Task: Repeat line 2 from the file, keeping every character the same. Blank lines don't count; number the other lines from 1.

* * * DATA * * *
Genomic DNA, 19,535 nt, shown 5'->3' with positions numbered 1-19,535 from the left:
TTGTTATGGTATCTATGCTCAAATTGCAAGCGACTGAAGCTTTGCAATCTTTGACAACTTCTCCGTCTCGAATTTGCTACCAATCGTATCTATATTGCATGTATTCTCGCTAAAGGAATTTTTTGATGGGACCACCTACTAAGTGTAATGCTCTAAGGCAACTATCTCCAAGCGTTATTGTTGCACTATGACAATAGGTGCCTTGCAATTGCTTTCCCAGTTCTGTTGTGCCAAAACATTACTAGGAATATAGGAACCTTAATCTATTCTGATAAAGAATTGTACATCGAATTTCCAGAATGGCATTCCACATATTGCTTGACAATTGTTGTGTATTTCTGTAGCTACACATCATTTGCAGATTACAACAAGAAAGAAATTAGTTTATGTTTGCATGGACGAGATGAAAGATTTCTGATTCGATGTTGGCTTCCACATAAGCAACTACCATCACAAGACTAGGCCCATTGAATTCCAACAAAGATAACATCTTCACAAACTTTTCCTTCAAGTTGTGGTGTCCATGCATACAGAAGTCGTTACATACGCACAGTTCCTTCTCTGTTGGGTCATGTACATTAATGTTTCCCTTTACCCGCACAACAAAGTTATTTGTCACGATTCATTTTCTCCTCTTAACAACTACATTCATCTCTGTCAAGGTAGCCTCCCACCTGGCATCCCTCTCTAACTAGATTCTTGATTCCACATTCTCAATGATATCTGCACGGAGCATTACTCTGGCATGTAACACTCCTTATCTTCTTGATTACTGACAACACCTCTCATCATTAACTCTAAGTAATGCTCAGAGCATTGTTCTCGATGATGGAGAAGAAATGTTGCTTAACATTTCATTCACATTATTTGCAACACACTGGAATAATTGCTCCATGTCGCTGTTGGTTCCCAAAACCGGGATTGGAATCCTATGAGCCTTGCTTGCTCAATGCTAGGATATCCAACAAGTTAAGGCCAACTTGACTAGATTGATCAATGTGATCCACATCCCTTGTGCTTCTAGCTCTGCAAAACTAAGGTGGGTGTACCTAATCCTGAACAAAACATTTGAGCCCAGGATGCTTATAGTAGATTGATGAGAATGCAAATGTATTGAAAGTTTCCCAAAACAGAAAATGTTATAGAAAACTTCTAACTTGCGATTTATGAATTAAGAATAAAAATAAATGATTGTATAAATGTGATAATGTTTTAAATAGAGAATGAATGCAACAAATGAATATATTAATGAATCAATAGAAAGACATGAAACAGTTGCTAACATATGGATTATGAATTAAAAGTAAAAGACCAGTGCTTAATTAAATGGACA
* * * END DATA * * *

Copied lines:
TTGTTATGGTATCTATGCTCAAATTGCAAGCGACTGAAGCTTTGCAATCTTTGACAACTTCTCCGTCTCGAATTTGCTACCAATCGTATCTATATTGCATGTATTCTCGCTAAAGGAATTTTTTGATGGGACCACCTACTAAGTGTAATGCTCTAAGGCAACTATCTCCAAGCGTTATTGTTGCACTATGACAATAGGTGCCTTGCAATTGCTTTCCCAGTTCTGTTGTGCCAAAACATTACTAGGAATATAGGAACCTTAATCTATTCTGATAAAGAATTGTACATCGAATTTCCAGAATGGCATTCCACATATTGCTTGACAATTGTTGTGTATTTCTGTAGCTACACATCATTTGCAGATTACAACAAGAAAGAAATTAGTTTATGTTTGCATGGACGAGATGAAAGATTTCTGATTCGATGTTGGCTTCCACATAAGCAACTACCATCACAAGACTAGGCCCATTGAATTCCAACAAAGATAACATCTTCACAAACTTTTCCTTCAAGTTGTGGTGTCCATGCATACAGAAGTCGTTACATACGCACAGTTCCTTCTCTGTTGGGTCATGTACATTAATGTTTCCCTTTACCCGCACAACAAAGTTATTTGTCACGATTCATTTTCTCCTCTTAACAACTACATTCATCTCTGTCAAGGTAGCCTCCCACCTGGCATCCCTCTCTAACTAGATTCTTGATTCCACATTCTCAATGATATCTGCACGGAGCATTACTCTGGCATGTAACACTCCTTATCTTCTTGATTACTGACAACACCTCTCATCATTAACTCTAAGTAATGCTCAGAGCATTGTTCTCGATGATGGAGAAGAAATGTTGCTTAACATTTCATTCACATTATTTGCAACACACTGGAATAATTGCTCCATGTCGCTGTTGGTTCCCAAAACCGGGATTGGAATCCTATGAGCCTTGCTTGCTCAATGCTAGGATATCCAACAAGTTAAGGCCAACTTGACTAGATTGATCAATGTGATCCACATCCCTTGTGCTTCTAGCTCTGCAAAACTAAGGTGGGTGTACCTAATCCTGAACAAAACATTTGAGCCCAGGATGCTTATAGTAGATTGATGAGAATGCAAATGTATTGAAAGTTTCCCAAAACAGAAAATGTTATAGAAAACTTCTAACTTGCGATTTATGAATTAAGAATAAAAATAAATGATTGTATAAATGTGATAATGTTTTAAATAGAGAATGAATGCAACAAATGAATATATTAATGAATCAATAGAAAGACATGAAACAGTTGCTAACATATGGATTATGAATTAAAAGTAAAAGACCAGTGCTTAATTAAATGGACA